Edmonds, Everett community colleges offer archaeology training and dig at Japanese Gulch
LYNNWOOD — Edmonds and Everett community colleges offer archaeology classes this summer with a rare opportunity for students to work on a real local dig.
Students will be excavating a site at Japanese Gulch, within 140 acres of wooded ravine, in Mukilteo this summer. They will be recovering artifacts of the Japanese community, emigrants working in the Mukilteo Lumber Mills, who lived in the area in the early 1900s. The City of Mukilteo discovered historical and cultural artifacts at the site while working on a fish passage and stream restoration project at Japanese Gulch Creek.
The colleges are partnering with the city to create an anthropology and archaeology field training program at the site. Students will learn about human ecology and archeology and go into the field to collect, clean, analyze, and document artifacts under an archaeologist's supervision.
“This is a unique, hands-on learning experience for students. We’re fortunate that our partnerships give us the resources to expand the reach of intensive service-learning projects and to bring this opportunity to more students,” said Dr. Thomas Murphy, founder of Edmonds CC’s Learn and Serve Environmental Anthropology Field (LEAF) School. The LEAF School partners with local tribes, governments, and non-profits to offer students hands-on field experiences in human ecology and archaeology.
Students from both colleges will serve as crew chiefs and peer mentors on the project. The colleges will also work with developmental education classes and service-learning courses to give more students opportunities to learn from the archaeological site.
“When my colleague, Thomas Murphy, approached me about this project I knew it was something many students would leap to join," said Cynthia Clarke, anthropology instructor at Everett CC. "Students who want to become archeologists and others fascinated with how archaeology teaches us about ourselves have been excited to hear about this project.”
The archaeology field training is made possible by Connect 2 Complete, a Campus Compact Program providing peer advocacy and service-learning to support low-income students in developmental education courses, with funding from the Bill and Melinda Gates Foundation and support from the Retention Project at Washington Campus Compact.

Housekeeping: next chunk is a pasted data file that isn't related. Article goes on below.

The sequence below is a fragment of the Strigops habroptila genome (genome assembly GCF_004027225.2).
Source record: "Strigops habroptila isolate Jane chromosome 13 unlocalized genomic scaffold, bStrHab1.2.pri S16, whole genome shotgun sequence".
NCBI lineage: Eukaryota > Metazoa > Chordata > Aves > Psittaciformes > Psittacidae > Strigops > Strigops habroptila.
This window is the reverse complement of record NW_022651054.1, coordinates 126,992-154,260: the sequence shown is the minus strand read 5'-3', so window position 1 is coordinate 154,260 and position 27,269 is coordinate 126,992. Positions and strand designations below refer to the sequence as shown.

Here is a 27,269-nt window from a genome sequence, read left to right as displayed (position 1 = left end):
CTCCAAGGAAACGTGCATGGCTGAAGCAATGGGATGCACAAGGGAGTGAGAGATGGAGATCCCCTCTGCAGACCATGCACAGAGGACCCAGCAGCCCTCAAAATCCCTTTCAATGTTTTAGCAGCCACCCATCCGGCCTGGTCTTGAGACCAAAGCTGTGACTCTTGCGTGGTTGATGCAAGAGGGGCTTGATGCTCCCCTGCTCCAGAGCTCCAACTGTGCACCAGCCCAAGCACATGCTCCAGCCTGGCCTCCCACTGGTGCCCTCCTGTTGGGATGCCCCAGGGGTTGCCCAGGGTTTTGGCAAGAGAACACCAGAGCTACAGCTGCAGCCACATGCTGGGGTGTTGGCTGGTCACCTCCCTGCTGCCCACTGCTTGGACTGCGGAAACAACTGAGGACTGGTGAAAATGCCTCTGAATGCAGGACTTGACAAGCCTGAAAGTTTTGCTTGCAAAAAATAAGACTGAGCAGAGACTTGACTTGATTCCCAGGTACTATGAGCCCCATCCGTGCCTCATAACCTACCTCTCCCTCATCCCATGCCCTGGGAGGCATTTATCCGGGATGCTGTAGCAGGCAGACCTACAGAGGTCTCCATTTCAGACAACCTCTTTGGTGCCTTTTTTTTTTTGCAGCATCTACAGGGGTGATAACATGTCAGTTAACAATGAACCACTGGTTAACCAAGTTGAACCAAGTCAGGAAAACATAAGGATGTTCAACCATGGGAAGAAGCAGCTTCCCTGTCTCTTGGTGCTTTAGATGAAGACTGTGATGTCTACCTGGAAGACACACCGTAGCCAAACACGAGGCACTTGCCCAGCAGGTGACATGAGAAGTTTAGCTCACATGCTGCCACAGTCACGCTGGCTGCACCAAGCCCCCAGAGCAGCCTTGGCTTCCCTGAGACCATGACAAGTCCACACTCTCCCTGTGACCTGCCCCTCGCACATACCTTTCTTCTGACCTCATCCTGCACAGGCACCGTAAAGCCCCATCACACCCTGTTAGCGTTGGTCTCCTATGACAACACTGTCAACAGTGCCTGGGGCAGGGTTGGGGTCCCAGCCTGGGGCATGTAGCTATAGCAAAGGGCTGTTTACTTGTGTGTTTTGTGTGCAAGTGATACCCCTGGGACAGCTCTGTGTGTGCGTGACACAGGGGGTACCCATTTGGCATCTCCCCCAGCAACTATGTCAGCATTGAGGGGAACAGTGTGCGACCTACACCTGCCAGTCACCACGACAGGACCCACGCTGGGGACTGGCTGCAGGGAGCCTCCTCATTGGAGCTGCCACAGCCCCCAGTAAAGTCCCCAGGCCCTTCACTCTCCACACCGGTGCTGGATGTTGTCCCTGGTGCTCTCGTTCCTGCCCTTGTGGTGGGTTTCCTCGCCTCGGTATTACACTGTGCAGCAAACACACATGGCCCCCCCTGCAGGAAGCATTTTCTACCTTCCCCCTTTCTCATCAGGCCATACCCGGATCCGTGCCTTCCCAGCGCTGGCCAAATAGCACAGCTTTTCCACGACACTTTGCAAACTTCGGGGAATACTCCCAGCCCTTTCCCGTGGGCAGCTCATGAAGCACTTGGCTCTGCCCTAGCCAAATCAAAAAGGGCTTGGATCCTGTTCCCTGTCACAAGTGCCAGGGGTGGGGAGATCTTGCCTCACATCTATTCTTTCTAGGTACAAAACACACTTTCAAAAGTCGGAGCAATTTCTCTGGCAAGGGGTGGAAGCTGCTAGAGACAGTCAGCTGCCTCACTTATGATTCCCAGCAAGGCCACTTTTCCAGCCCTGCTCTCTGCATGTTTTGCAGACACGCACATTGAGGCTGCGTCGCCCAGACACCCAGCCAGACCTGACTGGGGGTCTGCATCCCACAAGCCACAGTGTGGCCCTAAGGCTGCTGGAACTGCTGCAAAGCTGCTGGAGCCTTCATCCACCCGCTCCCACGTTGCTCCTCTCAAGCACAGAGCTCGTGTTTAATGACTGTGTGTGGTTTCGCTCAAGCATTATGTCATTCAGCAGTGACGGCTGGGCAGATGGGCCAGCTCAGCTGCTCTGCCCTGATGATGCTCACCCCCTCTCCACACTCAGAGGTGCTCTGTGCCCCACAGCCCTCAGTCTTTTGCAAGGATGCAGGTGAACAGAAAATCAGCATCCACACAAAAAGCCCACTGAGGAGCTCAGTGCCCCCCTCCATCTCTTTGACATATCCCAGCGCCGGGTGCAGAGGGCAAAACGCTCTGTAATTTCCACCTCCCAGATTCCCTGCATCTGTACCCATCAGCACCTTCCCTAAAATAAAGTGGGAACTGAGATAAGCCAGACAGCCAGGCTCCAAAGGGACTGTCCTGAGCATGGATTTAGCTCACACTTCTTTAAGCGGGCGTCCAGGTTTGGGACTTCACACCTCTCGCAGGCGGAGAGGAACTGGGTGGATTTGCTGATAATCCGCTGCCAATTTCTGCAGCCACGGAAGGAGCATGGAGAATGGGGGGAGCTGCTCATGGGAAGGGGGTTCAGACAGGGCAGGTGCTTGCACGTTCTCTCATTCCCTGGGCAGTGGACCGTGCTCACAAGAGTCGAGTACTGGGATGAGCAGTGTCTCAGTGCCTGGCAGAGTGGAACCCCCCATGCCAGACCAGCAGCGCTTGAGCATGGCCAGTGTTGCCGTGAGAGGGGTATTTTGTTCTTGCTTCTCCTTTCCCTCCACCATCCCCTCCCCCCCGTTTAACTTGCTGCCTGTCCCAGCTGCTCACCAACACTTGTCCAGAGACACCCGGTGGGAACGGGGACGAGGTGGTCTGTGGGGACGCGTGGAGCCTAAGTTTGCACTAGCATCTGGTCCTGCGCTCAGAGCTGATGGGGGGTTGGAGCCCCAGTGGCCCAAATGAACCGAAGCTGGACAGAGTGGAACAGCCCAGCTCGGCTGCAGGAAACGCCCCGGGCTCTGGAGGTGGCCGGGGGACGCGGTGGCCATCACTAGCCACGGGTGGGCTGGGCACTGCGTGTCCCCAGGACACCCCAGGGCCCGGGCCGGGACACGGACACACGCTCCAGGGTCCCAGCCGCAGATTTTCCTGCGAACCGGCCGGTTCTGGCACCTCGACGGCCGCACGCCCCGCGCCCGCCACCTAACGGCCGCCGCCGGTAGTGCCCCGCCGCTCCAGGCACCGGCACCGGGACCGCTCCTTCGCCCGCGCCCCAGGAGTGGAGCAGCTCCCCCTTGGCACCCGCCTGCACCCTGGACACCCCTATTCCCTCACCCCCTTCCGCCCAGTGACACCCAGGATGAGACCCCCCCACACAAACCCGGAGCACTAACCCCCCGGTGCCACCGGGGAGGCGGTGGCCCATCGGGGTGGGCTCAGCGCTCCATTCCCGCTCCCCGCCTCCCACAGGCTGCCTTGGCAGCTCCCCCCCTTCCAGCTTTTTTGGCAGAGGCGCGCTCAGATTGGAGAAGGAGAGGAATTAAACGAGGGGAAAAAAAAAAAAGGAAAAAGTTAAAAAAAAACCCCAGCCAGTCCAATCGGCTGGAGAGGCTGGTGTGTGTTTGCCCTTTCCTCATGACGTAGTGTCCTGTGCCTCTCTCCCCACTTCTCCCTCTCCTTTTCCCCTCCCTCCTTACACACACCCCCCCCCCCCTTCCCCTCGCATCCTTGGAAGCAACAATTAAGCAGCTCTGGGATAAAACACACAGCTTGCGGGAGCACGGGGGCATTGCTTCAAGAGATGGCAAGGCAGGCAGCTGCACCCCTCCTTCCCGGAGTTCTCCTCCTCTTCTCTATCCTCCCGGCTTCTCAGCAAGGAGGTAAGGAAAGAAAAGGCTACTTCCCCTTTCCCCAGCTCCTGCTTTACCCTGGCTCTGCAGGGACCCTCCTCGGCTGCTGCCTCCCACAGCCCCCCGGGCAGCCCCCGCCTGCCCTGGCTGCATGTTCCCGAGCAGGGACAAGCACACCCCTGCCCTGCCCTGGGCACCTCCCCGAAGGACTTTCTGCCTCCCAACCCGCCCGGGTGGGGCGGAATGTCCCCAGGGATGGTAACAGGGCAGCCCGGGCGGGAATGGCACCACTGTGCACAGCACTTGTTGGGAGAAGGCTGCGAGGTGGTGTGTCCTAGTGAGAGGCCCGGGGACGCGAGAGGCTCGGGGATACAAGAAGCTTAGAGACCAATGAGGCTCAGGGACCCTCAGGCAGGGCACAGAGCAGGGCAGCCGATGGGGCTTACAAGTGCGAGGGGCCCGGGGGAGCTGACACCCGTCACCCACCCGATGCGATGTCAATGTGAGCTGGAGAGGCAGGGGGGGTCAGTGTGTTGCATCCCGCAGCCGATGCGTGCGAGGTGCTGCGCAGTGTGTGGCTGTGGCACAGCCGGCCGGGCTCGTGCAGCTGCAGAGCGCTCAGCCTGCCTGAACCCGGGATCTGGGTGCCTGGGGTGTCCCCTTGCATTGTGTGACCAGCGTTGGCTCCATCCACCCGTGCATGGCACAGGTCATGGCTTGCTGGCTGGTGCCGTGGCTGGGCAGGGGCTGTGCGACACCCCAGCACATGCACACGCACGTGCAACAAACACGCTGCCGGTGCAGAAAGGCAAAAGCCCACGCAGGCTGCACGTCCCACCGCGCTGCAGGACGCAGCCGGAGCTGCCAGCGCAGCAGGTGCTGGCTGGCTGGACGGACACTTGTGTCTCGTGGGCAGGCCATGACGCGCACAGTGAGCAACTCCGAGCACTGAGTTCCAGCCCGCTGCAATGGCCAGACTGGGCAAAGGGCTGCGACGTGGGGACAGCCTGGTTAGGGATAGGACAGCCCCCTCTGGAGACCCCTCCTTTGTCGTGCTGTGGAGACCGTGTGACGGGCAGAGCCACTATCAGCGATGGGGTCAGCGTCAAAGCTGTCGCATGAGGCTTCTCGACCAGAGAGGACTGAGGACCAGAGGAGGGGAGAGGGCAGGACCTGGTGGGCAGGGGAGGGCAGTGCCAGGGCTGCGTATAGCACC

Interested students should enroll in Archaeological Field Methods, Anthropology 270, and Archaeological Lab Methods, Anthropology 217, at Edmonds College summer quarter. Summer quarter enrollment at Edmonds College starts May 23. Call 425.640.1560 for more information about anthropology classes or go to LEAF School web page to learn more about the LEAF school.
Summer quarter enrollment starts May 21 at Everett Community College. Call 425.388.9328 for more information about anthropology classes or go to www.everettcc.edu/anthropology to find out more.
Campus Compact | www.compact.org
Campus Compact is a nonprofit coalition of nearly 1,200 college and university presidents—representing over 6 million students—who are committed to fulfilling the civic purposes of higher education. As the only national association dedicated to this mission, Campus Compact is a leader in building civic engagement into campus and academic life.
Washington Campus Compact | www.wacampuscompact.org
Established in 1992 and hosted at Western Washington University, Washington Campus Compact (WACC) is committed to providing meaningful experiences for students to become active, engaged leaders in their communities, furthering the civic and public purposes of higher education, and strengthening communities. WACC has 38 college and university members throughout Washington state. It is an affiliate state office of Campus Compact, a national organization comprised of more than 1,200 colleges and universities committed to the civic and public purposes of higher education.
Center for Service-Learning at Edmonds CC | www.edmonds.edu/servicelearning
Edmonds College’s nationally recognized service-learning program combines meaningful community service with instruction and reflection to enrich the learning experience and strengthen communities. Last year, 525 service-learning students provided nearly 30,000 hours of service to 57 campus and community partners. Service-learning programs at the college include AmeriCorps Students in Service, the Learn and Serve Environmental Anthropology Field (LEAF) School, the Veterans Conservation Corps, and AmeriCorps Retention Project working with the college’s LEAF School and TRiO Student Support Services and Adult Basic Education/ESL programs.
Everett Community College | www.everettcc.edu
Everett Community College educates more than 20,000 students every year at seven learning centers throughout Snohomish County, with most students and faculty at the main campus in north Everett. Students come to EvCC to affordably start their four-year degrees, earn certificates, train for a new job, experience hands-on training in professional and technical programs, learn English, develop basic skills, finish high school, train for a promotion, or to learn just for fun. EvCC is also the home of the University Center of North Puget Sound, which offers more than 25 bachelor's and master's degree programs.